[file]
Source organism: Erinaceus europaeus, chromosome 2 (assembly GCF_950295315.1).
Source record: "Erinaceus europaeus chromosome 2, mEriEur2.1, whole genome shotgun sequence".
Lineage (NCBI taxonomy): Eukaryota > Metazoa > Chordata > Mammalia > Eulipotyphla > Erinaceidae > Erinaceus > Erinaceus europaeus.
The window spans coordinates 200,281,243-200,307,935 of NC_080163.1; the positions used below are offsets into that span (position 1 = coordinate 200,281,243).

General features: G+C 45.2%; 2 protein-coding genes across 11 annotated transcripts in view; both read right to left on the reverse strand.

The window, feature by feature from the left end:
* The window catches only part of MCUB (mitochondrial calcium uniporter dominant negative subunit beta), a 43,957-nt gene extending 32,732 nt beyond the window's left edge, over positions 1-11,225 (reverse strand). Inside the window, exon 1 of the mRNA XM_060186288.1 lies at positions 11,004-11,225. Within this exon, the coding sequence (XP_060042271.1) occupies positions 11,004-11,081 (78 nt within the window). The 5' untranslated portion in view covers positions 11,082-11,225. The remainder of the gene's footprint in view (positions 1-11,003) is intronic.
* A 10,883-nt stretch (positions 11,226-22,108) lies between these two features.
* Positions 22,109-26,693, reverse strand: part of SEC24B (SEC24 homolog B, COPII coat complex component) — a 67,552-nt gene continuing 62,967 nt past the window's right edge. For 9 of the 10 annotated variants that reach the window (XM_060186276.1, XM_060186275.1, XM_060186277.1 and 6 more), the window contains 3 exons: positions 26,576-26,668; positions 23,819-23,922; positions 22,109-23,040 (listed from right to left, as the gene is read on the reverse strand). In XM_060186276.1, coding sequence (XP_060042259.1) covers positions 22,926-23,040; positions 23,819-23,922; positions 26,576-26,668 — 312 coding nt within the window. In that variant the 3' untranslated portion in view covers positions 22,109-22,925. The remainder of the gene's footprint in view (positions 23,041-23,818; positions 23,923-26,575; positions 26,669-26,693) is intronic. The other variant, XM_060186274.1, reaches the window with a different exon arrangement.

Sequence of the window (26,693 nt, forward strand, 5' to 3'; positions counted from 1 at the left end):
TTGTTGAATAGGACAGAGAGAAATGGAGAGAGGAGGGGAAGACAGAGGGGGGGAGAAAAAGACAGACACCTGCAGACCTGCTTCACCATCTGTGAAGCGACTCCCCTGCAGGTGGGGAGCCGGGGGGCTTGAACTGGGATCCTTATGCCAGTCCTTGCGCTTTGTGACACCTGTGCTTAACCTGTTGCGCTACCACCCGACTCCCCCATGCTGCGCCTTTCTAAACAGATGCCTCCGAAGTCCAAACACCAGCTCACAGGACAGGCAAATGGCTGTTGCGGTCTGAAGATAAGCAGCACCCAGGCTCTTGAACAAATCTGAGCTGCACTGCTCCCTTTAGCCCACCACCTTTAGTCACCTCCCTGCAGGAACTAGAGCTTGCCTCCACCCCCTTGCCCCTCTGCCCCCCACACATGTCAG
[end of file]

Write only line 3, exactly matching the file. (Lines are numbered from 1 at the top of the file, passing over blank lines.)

Lineage (NCBI taxonomy): Eukaryota > Metazoa > Chordata > Mammalia > Eulipotyphla > Erinaceidae > Erinaceus > Erinaceus europaeus.